I don’t want to say my students were combative, but they were definitely skeptical of me. I was the rube, the white girl who came into the classroom, and I was trying to teach them something and had no idea what I was doing. Eventually, I think they realized I had good intentions. I sent out a lot of emails to friends who are teachers or who teach English as a second language and said, Please help me. I’m really struggling in this classroom. They gave me some ideas to add to my toolkit. It was a humbling experience, but it also brought me very close to the students, and we ended up becoming friends. Everything about Rwanda was very powerful for me, and it removed a lot of hubris that I had. At that point I had been traveling for about five months, and I think I was becoming a better traveler in general. I was learning how to accept generosity from strangers. Rwanda taught me how to be humble.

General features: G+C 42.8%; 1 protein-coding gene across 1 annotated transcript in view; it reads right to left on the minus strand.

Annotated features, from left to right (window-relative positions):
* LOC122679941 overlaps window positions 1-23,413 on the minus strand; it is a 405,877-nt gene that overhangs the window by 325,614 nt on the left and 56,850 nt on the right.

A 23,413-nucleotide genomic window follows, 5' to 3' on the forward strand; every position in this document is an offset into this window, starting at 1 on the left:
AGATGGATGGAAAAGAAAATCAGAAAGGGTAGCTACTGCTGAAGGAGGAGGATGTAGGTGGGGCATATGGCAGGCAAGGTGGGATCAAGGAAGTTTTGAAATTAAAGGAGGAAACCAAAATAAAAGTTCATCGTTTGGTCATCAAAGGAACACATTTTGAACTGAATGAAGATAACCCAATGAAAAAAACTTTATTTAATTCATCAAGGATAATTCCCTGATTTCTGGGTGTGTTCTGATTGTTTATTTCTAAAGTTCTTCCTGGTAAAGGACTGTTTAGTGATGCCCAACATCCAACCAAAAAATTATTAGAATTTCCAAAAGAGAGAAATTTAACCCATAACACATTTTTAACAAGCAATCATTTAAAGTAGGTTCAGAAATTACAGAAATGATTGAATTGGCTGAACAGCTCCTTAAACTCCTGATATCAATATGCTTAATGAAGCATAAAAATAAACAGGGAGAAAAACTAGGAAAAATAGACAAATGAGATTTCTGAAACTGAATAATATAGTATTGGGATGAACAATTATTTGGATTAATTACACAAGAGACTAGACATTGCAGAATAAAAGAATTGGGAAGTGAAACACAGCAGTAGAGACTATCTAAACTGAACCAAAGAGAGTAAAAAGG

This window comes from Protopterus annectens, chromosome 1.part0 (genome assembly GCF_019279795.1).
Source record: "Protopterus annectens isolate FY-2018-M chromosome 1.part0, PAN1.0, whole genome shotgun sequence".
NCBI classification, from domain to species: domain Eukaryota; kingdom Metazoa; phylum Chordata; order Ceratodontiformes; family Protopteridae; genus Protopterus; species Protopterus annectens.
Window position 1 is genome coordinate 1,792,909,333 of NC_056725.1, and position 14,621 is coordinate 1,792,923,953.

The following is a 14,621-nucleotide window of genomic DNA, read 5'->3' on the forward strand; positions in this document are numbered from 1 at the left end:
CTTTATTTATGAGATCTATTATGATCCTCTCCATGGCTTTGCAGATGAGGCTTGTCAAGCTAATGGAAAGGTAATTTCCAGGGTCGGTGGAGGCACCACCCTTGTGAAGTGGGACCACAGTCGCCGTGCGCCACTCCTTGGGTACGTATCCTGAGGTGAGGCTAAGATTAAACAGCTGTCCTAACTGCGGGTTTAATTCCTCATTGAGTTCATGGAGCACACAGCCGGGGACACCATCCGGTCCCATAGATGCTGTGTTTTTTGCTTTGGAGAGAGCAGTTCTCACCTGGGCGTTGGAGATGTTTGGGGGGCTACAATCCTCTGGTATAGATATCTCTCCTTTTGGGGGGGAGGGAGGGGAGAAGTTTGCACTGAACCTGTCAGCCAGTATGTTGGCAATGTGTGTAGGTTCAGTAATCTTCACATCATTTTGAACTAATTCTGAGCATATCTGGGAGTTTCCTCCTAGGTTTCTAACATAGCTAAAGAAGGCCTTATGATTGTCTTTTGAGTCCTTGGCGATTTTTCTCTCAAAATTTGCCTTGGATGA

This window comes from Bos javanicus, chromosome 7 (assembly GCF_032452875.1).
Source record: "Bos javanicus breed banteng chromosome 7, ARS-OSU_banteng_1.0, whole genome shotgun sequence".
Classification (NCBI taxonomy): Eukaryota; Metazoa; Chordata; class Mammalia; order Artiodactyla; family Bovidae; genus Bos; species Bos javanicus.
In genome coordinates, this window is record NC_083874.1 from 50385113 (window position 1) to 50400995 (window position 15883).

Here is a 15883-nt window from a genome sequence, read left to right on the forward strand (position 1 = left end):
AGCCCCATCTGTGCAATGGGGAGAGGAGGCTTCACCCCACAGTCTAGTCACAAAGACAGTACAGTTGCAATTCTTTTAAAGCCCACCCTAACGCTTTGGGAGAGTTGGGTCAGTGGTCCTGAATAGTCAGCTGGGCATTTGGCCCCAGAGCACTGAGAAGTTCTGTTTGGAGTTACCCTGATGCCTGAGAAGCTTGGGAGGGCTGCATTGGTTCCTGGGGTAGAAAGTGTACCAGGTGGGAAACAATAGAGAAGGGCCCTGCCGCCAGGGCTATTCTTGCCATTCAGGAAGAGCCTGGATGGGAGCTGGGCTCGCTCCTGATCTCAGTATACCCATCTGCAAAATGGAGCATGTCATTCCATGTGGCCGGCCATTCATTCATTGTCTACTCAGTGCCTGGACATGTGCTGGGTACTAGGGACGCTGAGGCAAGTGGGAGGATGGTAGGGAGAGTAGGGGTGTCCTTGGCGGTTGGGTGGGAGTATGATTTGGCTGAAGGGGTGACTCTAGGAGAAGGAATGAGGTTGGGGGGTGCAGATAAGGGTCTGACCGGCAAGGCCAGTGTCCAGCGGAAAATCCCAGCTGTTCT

Rumpus: By the end of the trip, was your mission different than it was when you started out?
Downs: Yes, because initially I really thought that the only way I could honor my mom is by doing this, by taking this trip. And then it became a trip about grieving my mom, and then it became a trip about learning how to live myself. The whole mission changed for me. It made me embrace my place in the world. I realized I wasn’t really setting out just to witness the history and culture and activities of other places, that it was more about introspection.
Rumpus: What do you think about the idea of travel as a path to learning to live?